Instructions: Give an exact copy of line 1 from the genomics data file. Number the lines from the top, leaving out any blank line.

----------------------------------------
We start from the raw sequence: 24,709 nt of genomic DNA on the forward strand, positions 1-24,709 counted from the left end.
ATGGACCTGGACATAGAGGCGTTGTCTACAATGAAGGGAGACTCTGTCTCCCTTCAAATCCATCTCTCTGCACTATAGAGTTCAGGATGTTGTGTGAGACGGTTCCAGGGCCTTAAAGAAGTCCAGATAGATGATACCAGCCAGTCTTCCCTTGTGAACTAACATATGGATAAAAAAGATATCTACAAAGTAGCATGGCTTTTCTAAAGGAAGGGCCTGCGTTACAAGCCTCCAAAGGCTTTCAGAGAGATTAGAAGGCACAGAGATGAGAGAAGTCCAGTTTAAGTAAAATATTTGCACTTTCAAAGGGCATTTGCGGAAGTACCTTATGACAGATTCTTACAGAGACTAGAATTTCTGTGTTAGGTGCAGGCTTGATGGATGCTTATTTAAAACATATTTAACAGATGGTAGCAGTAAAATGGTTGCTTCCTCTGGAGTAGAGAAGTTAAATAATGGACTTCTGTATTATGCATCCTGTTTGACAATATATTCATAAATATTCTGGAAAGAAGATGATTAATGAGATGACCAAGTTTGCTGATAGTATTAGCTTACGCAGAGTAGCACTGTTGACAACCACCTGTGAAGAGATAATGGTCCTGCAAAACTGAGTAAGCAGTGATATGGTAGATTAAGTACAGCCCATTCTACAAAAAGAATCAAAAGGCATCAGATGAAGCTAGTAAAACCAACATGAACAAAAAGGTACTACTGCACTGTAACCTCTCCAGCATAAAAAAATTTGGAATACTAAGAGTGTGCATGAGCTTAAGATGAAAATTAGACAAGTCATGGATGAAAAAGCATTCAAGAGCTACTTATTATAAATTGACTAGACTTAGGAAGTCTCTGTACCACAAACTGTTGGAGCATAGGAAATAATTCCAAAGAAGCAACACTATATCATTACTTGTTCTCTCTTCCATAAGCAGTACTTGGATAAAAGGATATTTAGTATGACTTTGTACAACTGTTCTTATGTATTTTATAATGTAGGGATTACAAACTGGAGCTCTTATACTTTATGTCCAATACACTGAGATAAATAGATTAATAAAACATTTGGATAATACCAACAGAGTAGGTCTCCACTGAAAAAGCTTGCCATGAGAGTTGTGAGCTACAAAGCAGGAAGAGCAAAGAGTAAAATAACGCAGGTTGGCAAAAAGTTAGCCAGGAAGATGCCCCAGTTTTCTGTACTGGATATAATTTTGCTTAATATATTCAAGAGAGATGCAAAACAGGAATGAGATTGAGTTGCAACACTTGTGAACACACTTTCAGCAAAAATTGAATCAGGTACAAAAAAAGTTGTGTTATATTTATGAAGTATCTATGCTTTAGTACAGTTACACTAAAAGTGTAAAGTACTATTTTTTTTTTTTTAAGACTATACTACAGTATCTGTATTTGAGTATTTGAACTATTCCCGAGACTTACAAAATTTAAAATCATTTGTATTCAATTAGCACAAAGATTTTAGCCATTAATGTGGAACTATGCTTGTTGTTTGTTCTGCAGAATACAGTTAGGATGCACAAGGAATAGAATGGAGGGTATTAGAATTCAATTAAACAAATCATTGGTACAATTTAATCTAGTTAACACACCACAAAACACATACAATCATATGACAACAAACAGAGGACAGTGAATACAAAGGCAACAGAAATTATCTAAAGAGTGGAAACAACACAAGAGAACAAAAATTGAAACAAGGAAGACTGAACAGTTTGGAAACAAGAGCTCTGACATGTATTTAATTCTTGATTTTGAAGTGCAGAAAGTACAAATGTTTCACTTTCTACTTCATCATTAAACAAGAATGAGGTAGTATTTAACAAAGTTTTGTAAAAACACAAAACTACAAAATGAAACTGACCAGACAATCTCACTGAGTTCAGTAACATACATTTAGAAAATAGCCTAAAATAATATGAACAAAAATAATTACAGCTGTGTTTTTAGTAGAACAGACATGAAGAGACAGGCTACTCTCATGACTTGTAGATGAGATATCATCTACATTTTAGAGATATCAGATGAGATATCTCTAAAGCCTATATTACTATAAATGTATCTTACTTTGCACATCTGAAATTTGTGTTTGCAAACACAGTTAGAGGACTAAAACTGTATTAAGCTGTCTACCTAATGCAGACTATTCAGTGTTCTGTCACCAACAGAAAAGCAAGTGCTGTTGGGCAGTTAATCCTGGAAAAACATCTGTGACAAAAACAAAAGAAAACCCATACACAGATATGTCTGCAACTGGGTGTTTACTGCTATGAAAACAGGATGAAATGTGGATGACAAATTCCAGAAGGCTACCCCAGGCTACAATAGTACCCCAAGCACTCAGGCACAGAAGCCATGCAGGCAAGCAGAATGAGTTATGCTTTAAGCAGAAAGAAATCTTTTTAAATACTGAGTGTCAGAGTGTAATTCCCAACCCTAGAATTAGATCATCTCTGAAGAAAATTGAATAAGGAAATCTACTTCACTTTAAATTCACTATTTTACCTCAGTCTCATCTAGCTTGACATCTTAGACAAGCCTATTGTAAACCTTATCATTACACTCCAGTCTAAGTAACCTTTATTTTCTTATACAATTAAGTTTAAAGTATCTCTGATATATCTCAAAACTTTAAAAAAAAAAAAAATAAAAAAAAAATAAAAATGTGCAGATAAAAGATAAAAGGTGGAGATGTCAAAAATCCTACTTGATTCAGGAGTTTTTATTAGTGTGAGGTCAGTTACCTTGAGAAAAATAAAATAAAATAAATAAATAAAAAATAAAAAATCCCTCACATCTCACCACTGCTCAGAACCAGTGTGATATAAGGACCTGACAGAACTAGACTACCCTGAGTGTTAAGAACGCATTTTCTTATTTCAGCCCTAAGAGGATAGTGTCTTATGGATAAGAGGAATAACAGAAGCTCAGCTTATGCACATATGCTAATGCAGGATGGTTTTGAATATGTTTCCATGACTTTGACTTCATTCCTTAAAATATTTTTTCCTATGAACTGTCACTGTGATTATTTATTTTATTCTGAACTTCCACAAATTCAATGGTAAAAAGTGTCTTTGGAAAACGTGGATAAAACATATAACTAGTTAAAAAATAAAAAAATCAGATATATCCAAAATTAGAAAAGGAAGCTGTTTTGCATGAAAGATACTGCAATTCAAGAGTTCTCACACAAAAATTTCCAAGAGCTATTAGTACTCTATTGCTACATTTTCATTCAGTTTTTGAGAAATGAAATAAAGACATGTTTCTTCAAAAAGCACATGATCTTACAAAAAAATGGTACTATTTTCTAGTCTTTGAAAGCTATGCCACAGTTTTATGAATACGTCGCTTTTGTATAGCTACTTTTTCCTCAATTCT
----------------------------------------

We start from the raw sequence: 24,709 nt of genomic DNA on the forward strand, positions 1-24,709 counted from the left end.